From TOUCH AND GO by Jules Corriere
My line stretches back farther than there is room to show, and my story goes back longer than modern English has been recorded. There have been attempts to erase the history of my line from memory. First by forbidding our old language to be spoken. Then, by forbidding our new language to be written. But memory wants to live on, doesn’t it? It is tenacious like that, memory will find a way if there is a willing partner, and my family is just as tenacious.
From the time I was a child, they have appeared before me, my lineage. My mother and my father remembered them to me, almost conjured them for me so I could see them, if not in the flesh, then in my mind’s eye. My line is so long, reaching so far back, it seems such a distance between us, between Sanford and Cameroon, between now and then. I will shorten it, and begin in America.
The first member of my family to live in America was brought to Isle of Wight County, Virginia. He was on a ship that first made port in Barbados, after having been taken from Cameroon in 1632. We were a First Family of Virginia, but instead of appearing on a gilded plaque with other noble founders, the only register our name appears on is that of goods traded. But he remembered his name and his family in Cameroon.
After homesteading in Isle of Wight for two generations, his grandchildren were sold to Greensboro, North Carolina. And they remembered Cameroon, and Barbados and Isle of Wight. They remained in Greensboro, continuing the line, until the Civil War and emancipation. There was a splintering of the family at this point, to Florida. But they remained in touch, because even though it was forbidden on the plantation, they learned to write. They wrote letters and found each other over time. And they remembered. Cameroon, Barbados, Isle of Wight, Greensboro, Fernandino Beach.
My great-grandfather was born in Fernandina Beach, Florida in 1860. My grandmother was born there in 1893. In 1913, she took a steamer to Sanford for a visit, and met my grandfather. They married in 1914 and lived on Hickory Avenue until1987, when my grandfather passed away. He’d been the only tailor in Sanford, and made suits for well to do white men who were judges, lawyers, doctors and bank presidents. My father, though from a poor family, wore tailor made suits when he attended FAMU.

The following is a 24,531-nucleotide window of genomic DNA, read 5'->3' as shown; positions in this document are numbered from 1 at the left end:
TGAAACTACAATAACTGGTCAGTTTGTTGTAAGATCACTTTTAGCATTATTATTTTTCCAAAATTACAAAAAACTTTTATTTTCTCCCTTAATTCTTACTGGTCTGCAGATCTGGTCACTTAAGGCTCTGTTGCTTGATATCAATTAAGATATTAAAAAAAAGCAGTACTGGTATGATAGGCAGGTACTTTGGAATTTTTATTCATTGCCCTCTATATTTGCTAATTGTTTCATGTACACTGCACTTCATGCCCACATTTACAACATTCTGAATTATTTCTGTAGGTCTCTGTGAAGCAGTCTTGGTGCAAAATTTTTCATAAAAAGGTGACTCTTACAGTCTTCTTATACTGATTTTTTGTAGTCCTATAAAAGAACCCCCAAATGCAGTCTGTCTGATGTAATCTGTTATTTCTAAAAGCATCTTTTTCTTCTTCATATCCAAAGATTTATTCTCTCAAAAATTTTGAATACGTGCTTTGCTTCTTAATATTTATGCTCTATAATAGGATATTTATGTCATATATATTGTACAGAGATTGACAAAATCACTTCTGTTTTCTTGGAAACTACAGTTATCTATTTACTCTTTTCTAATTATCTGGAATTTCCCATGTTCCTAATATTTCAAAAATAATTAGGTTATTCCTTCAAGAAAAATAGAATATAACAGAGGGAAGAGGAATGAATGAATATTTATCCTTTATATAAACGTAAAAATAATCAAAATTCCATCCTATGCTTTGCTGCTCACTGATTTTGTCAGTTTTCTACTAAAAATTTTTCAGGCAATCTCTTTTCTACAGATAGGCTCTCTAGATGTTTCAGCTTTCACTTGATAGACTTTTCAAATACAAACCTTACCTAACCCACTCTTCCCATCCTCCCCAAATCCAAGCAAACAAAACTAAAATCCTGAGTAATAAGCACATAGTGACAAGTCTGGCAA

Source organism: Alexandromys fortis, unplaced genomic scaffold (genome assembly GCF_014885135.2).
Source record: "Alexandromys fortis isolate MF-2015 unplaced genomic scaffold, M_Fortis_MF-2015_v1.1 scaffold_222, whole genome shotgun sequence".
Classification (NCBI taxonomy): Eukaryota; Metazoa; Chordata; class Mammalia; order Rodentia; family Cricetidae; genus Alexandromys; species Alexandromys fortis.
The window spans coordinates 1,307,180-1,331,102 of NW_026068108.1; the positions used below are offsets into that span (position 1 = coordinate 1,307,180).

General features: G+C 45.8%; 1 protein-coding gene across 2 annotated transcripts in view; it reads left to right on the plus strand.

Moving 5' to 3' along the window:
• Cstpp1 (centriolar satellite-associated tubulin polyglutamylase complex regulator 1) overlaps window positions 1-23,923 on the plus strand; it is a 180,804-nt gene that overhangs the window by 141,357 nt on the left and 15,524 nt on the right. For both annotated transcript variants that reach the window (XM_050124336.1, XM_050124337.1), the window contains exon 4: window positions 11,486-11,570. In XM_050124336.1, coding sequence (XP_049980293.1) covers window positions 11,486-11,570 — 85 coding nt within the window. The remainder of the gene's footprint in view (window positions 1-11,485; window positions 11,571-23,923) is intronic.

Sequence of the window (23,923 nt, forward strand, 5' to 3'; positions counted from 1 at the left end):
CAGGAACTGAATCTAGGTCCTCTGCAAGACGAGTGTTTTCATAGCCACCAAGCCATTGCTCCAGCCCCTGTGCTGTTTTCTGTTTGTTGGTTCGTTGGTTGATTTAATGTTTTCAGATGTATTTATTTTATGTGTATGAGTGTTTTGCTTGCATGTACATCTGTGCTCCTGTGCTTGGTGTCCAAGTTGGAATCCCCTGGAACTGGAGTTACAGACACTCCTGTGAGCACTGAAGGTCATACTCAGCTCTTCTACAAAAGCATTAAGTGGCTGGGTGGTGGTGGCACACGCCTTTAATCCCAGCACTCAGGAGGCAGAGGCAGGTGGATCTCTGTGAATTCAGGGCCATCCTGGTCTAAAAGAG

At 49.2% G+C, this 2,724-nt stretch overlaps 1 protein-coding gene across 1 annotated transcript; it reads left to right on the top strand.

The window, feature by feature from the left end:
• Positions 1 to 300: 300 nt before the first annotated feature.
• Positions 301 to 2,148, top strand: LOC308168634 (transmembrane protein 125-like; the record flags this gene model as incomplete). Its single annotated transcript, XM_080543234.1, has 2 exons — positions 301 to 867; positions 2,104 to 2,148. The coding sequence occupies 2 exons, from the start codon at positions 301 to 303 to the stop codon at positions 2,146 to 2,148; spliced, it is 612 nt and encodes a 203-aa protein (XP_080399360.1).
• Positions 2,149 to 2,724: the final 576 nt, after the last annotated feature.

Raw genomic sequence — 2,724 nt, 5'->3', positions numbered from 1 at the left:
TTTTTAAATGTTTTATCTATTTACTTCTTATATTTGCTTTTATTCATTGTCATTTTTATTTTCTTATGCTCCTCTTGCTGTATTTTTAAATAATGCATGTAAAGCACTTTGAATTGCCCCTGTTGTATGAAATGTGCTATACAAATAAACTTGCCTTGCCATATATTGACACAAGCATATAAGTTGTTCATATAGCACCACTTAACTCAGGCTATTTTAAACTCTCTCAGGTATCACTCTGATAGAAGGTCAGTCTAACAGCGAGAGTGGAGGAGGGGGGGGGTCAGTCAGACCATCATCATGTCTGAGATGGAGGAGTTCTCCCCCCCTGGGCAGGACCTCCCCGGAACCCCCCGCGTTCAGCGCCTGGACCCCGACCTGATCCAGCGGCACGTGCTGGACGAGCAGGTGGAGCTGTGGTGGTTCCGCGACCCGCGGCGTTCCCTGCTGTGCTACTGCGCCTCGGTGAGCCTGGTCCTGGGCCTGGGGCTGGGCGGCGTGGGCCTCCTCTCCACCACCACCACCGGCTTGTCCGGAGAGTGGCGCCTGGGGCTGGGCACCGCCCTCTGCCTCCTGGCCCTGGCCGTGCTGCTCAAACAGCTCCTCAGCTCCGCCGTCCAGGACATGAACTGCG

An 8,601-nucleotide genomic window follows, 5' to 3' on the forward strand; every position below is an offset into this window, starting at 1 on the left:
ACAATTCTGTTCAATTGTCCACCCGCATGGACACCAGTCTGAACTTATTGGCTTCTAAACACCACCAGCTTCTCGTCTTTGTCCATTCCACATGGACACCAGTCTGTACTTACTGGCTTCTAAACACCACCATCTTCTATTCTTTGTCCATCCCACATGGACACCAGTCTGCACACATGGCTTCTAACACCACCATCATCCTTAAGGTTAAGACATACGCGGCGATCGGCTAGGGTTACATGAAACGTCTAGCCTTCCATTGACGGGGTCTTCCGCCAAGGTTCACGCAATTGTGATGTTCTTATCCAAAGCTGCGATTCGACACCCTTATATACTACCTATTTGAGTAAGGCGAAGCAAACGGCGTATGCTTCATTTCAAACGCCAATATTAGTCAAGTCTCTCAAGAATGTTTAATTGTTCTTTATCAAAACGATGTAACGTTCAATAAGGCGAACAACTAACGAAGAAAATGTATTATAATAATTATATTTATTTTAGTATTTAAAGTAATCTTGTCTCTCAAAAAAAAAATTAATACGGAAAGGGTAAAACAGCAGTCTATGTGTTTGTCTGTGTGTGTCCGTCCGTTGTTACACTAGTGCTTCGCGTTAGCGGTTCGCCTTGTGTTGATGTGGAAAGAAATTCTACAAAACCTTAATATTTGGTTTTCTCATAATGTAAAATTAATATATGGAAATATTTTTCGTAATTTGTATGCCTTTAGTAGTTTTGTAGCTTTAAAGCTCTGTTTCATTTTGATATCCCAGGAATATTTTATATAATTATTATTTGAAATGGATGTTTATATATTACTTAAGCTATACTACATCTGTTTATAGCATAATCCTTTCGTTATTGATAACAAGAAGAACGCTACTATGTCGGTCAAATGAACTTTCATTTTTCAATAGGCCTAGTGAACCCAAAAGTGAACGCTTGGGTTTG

Education was the tool my generations kept sharp and passed on, and that tool was passed on through the generations, to me. I was not the first in my family to graduate from college. I was the first to receive a PhD. I settled here, retired, never married. And I remember. Cameroon, Barbados, Isle of Wight, Greensboro, Fernandina Beach, Sanford. I look back at my line, and I know them, every one: Who they were, where they came from. I remember. And I am the last of my line, carrying our blood, and I have no one to remember me, in Sanford, from Cameroon. I look to the future and there is no one there looking back at me. How long should a memory last? How long will I? What happens to them, to all of us, at the end of the line? Will anyone remember them? Remember me? Will you?
From THE LAST HARD TIMES by Jules Corriere
If you think about it--The mule-- Well, see, the mule is a cultural artifact. You dig up any old civilization and find mule bones around the area, you know they had agriculture and a steady way of life- just as sure as if you found a piece of a hoe or rake. The mule has been a part of a civilized society up 'til about recently. And they always had names. Every animal had a name. Dot, Old John, Maude, Jerry, Kate. You never knew anyone who didn't at some point have a mule named Kate.
And the land you worked had names. Joby Terrace, because it was next to where Job Cheek lived, even though he'd been dead a decade. Tom Adams Terrace, the Round Terrace, because it was on a hill. You always had a New Ground Terrace. That would be the place where you cut fresh forest. But sometime ago, we stopped naming, and started numbering. I went to an estate sale on the old New Ground Terrace. They were selling boxes in lot numbers, and lot number 17 had dozens of pictures of old people from the 1800's. None of them are named. They're all tossed together in there as lot number 17.
Something happened when we stopped naming our animals, and started numbering them, like so many gallons of oil. When we numbered our fields, like we had enough of them to go around. Might not sound like much. But when we stop being so personal to the people and land and animals we work with, it changes how we live. We haven't been doing it all that long, so it's hard to say yet whether that change is a good thing or a bad thing. But all I know is this. Somebody's grandmother's picture is hanging on the bathroom wall of a bar in Atlanta. She was part of lot number 17.
From STORYLINES by Jules Corriere